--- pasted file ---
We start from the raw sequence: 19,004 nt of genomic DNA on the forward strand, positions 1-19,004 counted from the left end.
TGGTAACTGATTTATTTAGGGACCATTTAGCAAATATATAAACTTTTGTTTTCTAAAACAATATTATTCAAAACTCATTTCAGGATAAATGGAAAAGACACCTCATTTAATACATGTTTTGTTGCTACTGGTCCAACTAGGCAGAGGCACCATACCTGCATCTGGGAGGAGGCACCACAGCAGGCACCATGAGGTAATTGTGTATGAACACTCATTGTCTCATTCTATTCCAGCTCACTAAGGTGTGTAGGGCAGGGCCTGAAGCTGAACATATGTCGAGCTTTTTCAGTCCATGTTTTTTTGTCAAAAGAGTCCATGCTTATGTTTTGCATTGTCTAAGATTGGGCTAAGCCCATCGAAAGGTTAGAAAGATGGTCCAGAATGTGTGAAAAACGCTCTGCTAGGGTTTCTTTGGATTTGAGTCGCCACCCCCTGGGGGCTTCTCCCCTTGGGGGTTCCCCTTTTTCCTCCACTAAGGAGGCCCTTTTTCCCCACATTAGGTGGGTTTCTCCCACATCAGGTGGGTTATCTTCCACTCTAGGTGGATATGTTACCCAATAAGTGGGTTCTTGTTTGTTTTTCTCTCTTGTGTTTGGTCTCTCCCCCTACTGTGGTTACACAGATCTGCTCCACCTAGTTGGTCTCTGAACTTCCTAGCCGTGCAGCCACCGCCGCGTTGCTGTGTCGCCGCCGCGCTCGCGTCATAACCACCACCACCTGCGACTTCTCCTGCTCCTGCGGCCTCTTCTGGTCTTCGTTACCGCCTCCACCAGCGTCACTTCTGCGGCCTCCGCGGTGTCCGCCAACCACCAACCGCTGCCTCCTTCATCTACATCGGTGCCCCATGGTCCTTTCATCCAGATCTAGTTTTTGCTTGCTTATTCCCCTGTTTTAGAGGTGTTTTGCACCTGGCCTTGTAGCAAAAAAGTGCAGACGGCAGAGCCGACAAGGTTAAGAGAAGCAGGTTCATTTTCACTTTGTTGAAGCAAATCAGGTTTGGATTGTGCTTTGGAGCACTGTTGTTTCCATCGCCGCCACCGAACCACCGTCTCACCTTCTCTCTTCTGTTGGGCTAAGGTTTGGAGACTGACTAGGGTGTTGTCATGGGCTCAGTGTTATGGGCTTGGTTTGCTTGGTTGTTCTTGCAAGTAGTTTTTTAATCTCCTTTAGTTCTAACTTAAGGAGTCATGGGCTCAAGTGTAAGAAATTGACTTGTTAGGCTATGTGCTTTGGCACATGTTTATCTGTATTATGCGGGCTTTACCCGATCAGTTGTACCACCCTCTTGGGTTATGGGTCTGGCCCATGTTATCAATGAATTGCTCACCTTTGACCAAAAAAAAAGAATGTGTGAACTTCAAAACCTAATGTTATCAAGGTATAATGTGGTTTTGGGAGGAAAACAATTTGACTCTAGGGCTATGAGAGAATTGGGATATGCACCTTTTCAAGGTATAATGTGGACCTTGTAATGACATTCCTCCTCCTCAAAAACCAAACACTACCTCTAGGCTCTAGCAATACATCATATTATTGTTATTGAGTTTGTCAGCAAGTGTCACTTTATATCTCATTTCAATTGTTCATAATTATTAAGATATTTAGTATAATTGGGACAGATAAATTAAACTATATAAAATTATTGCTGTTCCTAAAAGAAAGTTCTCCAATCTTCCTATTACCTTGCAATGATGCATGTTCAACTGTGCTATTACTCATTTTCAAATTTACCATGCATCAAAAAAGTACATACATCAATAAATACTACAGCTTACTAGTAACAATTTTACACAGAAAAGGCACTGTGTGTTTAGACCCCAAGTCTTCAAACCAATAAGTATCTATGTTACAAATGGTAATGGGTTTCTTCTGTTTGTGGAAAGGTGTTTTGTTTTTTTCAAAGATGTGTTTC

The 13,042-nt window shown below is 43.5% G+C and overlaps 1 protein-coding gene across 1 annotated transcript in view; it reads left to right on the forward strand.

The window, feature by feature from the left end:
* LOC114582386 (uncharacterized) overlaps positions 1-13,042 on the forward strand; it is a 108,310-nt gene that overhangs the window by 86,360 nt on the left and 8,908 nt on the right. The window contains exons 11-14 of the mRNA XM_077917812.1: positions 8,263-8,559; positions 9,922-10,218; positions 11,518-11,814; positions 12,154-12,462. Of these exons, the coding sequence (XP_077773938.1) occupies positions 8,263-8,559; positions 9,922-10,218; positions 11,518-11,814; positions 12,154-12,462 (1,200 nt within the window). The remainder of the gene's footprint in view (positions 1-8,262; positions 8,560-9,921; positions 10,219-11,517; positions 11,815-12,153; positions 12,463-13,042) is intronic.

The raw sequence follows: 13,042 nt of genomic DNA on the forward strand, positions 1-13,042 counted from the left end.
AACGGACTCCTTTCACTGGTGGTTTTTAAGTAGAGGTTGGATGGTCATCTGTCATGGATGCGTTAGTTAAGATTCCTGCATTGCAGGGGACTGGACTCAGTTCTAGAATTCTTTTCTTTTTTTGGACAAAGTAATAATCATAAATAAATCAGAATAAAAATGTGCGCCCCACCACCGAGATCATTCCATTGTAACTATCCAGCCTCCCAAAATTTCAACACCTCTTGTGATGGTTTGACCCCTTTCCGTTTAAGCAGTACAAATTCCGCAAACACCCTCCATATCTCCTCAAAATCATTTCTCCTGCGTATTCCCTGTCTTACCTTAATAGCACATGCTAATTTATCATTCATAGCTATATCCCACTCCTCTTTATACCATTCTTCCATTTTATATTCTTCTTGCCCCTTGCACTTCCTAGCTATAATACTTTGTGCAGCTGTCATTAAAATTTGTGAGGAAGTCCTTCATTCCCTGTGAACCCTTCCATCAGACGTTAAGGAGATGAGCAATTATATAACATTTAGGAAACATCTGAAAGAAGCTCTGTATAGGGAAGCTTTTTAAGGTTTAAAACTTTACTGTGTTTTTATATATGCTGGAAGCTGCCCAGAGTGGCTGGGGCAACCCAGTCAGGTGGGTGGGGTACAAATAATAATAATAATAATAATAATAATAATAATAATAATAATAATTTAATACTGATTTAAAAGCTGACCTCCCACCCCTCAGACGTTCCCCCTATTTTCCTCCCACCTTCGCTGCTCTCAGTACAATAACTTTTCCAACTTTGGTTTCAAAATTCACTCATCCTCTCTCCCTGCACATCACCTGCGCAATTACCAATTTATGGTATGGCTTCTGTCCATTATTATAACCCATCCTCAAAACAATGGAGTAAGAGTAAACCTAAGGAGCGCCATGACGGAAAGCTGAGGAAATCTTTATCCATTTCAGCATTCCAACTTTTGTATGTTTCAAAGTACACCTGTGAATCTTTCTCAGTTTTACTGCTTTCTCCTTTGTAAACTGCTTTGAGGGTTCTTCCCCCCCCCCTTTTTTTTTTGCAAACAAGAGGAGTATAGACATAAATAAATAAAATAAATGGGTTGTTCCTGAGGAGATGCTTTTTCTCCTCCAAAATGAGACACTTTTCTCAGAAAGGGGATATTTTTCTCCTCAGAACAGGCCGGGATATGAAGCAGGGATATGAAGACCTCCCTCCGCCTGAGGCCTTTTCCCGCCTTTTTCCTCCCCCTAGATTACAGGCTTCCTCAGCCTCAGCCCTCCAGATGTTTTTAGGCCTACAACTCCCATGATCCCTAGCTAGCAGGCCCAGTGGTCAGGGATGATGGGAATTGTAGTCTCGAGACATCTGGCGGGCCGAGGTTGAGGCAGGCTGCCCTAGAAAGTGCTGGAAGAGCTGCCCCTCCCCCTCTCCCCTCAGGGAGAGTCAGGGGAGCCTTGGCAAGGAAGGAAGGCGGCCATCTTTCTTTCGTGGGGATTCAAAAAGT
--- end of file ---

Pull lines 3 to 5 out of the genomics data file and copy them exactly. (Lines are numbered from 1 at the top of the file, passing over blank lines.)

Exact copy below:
The 13,042-nt window shown below is 43.5% G+C and overlaps 1 protein-coding gene across 1 annotated transcript in view; it reads left to right on the forward strand.

The window, feature by feature from the left end:
* LOC114582386 (uncharacterized) overlaps positions 1-13,042 on the forward strand; it is a 108,310-nt gene that overhangs the window by 86,360 nt on the left and 8,908 nt on the right. The window contains exons 11-14 of the mRNA XM_077917812.1: positions 8,263-8,559; positions 9,922-10,218; positions 11,518-11,814; positions 12,154-12,462. Of these exons, the coding sequence (XP_077773938.1) occupies positions 8,263-8,559; positions 9,922-10,218; positions 11,518-11,814; positions 12,154-12,462 (1,200 nt within the window). The remainder of the gene's footprint in view (positions 1-8,262; positions 8,560-9,921; positions 10,219-11,517; positions 11,815-12,153; positions 12,463-13,042) is intronic.